Perhaps most importantly, western civilization is at risk from lost souls exploited by sophisticated sociopaths seeking the destruction of anything that is progressive and well schooled in many of the psychological manipulation techniques described by Munger. Combine this with destructive technology and the consequences can be devastating to a free society exploited by those taking advantage of relatively unfettered movement of people, goods, services, and capital. I urge everyone interested in the War on Terror to do everything in your power to avoid viewing the enemies of the United States and Western civilization from our logical frame of mind. If you look through the prism of psychology you will have the ability to see things in a very different light... and you may not like what you see. Seeing the world in this light has left a Deep Impact on me as I hope it will you.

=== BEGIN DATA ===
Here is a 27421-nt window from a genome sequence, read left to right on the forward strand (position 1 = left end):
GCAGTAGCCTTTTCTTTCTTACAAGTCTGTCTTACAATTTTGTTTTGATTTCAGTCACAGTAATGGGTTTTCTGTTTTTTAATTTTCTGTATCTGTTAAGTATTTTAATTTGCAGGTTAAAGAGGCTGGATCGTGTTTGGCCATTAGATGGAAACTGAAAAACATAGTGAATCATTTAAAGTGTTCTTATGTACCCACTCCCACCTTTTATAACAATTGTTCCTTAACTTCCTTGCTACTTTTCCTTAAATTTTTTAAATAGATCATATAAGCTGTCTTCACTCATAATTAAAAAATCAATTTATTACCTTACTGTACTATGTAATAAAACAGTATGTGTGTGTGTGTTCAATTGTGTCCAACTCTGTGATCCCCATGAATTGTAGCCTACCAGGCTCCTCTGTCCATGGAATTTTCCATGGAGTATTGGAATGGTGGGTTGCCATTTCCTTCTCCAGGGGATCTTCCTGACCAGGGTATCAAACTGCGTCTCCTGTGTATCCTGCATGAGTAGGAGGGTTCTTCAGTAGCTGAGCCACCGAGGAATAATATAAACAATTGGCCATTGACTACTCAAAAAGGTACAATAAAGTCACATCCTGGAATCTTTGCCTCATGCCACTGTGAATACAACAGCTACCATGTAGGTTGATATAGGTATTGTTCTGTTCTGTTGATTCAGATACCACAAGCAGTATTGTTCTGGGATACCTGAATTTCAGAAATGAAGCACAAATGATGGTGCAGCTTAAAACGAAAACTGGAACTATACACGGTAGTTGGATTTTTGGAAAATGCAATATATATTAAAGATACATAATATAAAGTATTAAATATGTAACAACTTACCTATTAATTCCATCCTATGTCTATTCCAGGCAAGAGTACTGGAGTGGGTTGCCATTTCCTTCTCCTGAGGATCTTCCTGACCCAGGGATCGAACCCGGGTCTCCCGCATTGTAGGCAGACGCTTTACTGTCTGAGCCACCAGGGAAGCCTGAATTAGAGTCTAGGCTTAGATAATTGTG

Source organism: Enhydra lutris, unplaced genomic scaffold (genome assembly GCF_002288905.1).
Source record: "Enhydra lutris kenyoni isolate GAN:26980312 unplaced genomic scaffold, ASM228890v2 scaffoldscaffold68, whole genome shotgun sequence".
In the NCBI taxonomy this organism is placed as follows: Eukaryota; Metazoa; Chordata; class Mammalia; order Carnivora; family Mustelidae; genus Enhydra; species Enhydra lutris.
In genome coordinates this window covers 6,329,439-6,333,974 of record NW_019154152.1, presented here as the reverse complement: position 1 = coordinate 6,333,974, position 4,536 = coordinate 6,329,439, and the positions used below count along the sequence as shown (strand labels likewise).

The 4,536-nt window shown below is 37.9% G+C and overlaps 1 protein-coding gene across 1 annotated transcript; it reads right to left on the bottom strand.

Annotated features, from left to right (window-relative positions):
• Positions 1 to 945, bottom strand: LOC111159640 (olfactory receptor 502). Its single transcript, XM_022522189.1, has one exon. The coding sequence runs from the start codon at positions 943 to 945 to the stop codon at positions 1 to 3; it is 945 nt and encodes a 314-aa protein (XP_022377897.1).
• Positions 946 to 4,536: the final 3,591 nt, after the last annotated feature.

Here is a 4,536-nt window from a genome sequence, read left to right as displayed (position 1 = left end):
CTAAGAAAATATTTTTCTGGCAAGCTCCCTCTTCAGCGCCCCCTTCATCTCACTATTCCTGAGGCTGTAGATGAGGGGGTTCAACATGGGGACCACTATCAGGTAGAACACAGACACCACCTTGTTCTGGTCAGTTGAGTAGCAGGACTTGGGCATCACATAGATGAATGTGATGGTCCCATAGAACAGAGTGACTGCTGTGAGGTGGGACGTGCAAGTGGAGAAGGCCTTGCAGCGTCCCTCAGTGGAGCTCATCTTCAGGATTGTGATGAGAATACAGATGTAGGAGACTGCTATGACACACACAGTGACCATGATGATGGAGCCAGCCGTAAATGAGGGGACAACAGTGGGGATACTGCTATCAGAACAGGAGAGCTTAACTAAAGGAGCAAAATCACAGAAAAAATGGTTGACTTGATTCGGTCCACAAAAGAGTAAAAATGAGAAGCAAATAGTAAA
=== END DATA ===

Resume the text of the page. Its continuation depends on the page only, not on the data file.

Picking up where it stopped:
Gary Carmell

Author: Gary Carmell

Gary Carmell
CWS Capital Partners LLC